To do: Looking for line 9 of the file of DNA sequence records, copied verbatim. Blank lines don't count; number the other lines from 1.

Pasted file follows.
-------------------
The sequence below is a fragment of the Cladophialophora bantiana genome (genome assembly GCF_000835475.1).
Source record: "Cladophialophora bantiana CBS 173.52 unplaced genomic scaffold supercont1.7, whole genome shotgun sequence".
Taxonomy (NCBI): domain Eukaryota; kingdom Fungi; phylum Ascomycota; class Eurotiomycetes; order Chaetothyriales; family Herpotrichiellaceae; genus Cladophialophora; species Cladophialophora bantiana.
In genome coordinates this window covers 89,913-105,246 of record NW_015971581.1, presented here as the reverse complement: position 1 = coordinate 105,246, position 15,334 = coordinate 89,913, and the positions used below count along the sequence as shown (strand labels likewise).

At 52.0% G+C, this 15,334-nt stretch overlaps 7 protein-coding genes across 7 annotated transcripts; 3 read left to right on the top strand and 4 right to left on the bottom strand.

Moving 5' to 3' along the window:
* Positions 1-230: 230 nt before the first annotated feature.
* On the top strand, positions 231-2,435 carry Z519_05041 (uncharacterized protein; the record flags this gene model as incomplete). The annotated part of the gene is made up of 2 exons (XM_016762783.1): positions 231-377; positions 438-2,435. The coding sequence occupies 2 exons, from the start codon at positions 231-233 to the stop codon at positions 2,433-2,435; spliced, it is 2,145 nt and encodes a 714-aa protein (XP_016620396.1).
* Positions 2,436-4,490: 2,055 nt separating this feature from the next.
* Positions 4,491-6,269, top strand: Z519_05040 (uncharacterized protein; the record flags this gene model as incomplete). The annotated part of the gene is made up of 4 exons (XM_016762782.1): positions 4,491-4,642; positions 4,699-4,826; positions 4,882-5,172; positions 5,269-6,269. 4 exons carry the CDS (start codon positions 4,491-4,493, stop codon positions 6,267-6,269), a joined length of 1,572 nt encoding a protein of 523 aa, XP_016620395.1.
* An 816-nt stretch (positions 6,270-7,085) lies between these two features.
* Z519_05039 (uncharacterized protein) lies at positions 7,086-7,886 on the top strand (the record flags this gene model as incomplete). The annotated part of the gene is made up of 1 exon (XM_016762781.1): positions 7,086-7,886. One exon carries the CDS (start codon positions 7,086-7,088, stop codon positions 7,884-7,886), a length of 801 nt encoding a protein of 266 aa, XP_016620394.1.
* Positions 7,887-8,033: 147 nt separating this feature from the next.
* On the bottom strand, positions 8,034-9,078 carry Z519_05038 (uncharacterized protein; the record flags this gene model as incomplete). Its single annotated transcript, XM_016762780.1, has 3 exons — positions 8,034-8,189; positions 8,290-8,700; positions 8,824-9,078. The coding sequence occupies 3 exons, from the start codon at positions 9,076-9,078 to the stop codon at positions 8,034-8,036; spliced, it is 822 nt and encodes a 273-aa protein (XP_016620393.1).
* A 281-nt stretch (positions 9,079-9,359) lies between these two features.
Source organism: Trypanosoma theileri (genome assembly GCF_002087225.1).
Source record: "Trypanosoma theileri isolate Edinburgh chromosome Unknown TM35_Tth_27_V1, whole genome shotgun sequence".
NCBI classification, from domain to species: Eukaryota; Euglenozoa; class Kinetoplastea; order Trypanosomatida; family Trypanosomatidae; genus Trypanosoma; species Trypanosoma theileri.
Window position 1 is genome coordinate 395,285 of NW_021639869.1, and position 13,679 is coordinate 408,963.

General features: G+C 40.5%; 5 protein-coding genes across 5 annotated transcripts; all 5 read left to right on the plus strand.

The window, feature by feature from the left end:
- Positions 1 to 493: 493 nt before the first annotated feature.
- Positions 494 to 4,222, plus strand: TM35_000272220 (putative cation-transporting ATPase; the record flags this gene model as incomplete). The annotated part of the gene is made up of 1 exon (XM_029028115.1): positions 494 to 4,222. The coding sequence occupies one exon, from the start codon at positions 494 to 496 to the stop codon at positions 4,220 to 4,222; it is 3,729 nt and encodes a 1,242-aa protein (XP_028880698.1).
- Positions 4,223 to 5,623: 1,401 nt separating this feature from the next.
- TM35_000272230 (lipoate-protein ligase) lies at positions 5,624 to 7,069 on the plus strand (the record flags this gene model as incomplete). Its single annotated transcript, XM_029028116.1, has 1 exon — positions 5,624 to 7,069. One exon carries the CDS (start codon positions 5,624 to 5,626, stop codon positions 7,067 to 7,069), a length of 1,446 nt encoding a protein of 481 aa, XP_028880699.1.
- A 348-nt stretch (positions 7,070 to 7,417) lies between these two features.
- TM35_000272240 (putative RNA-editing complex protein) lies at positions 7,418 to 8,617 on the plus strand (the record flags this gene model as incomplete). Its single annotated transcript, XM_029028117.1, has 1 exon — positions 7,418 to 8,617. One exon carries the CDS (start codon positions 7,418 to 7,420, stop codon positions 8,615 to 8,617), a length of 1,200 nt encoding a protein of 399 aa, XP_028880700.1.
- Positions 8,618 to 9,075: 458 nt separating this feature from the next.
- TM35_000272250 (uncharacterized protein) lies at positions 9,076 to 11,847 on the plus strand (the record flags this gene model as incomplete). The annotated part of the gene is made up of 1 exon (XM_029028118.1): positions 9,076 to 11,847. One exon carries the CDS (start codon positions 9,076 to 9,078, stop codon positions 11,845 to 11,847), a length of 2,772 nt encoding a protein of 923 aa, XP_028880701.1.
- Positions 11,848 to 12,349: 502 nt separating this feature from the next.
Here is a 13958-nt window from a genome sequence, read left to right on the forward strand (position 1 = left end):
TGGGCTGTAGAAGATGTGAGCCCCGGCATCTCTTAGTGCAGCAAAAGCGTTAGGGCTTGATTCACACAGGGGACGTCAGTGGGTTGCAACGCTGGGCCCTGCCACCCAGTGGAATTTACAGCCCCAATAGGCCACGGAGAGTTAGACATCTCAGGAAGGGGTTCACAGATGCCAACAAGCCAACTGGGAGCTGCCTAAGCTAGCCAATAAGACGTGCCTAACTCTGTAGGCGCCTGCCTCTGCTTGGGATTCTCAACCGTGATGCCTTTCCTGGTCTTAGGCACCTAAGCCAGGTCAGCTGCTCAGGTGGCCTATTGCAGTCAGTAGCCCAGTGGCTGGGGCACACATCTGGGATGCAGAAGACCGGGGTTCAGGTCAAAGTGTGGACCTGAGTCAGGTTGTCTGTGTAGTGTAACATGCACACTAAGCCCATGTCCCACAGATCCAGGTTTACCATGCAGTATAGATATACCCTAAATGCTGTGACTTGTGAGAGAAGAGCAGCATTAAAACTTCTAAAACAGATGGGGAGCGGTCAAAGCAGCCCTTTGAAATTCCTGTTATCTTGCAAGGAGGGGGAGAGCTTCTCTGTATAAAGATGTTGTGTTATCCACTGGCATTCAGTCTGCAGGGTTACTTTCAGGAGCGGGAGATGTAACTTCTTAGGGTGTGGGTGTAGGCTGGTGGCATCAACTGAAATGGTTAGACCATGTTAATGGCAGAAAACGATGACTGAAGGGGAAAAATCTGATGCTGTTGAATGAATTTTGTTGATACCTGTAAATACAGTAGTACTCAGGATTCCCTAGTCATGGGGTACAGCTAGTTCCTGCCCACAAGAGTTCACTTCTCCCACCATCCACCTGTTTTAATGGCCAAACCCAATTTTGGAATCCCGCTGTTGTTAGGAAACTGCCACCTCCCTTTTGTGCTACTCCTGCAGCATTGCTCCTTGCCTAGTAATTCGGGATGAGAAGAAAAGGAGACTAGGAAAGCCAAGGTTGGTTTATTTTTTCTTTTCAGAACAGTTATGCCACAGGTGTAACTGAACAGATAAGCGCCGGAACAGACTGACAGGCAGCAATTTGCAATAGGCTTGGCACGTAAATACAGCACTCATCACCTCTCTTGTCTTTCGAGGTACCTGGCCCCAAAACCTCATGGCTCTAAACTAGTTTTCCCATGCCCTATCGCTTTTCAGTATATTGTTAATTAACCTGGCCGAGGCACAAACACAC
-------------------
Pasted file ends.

* Positions 2,436-4,490: 2,055 nt separating this feature from the next.